- This former process requires oxygen, which is transported by the compressor into the filter component.
- The ozone generator supports the process of foam formation in the subsequent step and promotes the detachment of proteins from particle surfaces.
- The skimmer is a physically working device, also called „flotation“ or „protein skimmer“. In this process step, surface-active protein compounds are adhered to the air bubbles introduced in a countercurrent process. This produces a foam formation. The foam is then discharged with the ampholytic substances, viruses and particles (e.g. bacteria) adhering to it. In the skimmer all small particles (< 40 µm) are removed from the water which could still pass the drum filter.
- CO2 desorption is a degassing component to remove the carbon dioxide excreted by fish and bacteria into the water. In addition, the outside air introduced in the CO2 desorption serves to cool the water.
- The anaerobic biofilter, the so-called denitrification, also works with bacteria and corresponding carriers. Denitrification essentially represents the conversion of nitrate to elemental nitrogen (N2) and works only at low oxygen concentrations (approx. < 0.1 mg/L; anaerobic conditions = under oxygen exclusion). The nitrogen is released into the ambient air.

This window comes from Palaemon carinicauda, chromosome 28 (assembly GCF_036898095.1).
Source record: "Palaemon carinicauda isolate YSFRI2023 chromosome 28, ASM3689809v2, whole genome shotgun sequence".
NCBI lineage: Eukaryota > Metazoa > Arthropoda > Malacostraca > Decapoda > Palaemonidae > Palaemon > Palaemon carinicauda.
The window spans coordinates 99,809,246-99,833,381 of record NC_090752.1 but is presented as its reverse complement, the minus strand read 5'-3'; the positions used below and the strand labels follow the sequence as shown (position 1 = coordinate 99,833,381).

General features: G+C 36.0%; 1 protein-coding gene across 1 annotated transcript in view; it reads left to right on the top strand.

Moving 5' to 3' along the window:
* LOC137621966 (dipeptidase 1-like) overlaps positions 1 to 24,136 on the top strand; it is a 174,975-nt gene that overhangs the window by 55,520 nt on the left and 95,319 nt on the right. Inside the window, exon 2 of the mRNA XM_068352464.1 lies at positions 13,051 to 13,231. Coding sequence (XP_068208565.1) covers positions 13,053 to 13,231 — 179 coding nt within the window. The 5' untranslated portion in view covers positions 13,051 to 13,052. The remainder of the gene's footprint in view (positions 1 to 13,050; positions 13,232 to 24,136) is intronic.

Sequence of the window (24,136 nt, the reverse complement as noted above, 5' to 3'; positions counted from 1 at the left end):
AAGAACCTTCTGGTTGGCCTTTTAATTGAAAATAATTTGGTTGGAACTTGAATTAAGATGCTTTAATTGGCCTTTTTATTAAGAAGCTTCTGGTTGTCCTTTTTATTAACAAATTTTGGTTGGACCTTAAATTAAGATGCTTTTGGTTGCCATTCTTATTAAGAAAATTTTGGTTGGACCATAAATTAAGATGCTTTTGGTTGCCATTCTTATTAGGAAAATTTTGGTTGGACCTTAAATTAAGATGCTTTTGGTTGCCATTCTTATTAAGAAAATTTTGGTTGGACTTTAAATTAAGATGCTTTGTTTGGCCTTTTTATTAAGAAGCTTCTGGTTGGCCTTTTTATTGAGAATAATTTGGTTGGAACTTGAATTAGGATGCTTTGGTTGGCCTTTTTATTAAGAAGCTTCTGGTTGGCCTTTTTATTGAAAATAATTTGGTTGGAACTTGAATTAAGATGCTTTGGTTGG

Finally, if you take a look at the different systems, it can be stated that open aquacultures such as pond systems are probably the „ideal“ in the minds of consumers due to their biodiversity. Due to the enormous amount of space required, these breeding methods cannot be used to sustainably increase the population in Germany. The high losses caused by diseases, climatic extremes or fish-eating animals are also problematic.
The decisive advantage of closed recirculation systems is their independence from external influences. Where up to now mainly large-scale plants were state of the art, alternative concepts are slowly developing. The SEAWATER Cube is an example of a modern, compact and standardized plant system. It enables the production of upscale edible fish, which small to medium-sized companies can offer for sale regionally. In addition to the small space requirement, no major construction and installation work is required for the commissioning of the plant. With innovative components, we always ensure a very good water quality in the plant and can thus greatly reduce the occurrence of diseases. In the SEAWATER Cube, the use of antibiotics is completely avoided and the important bacterial cultures in the biological filters are spared. Furthermore, with this system we create the possibility of a transparent production, which therefore offers the consumer more transparency and creates a proximity to the product.
Aquaculture is the fastest-growing area of food production. Investing in sustainable fish farming methods is worthwhile, as this is the only way to conserve the world’s oceans and make a decisive contribution to protecting natural stocks.
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— http://orgprints.org/32165/1/32165–15OE026-naturland-bergleiter-2017-kreislaufanlagen-aquakultur.pdf, aufgerufen am 02.10.2019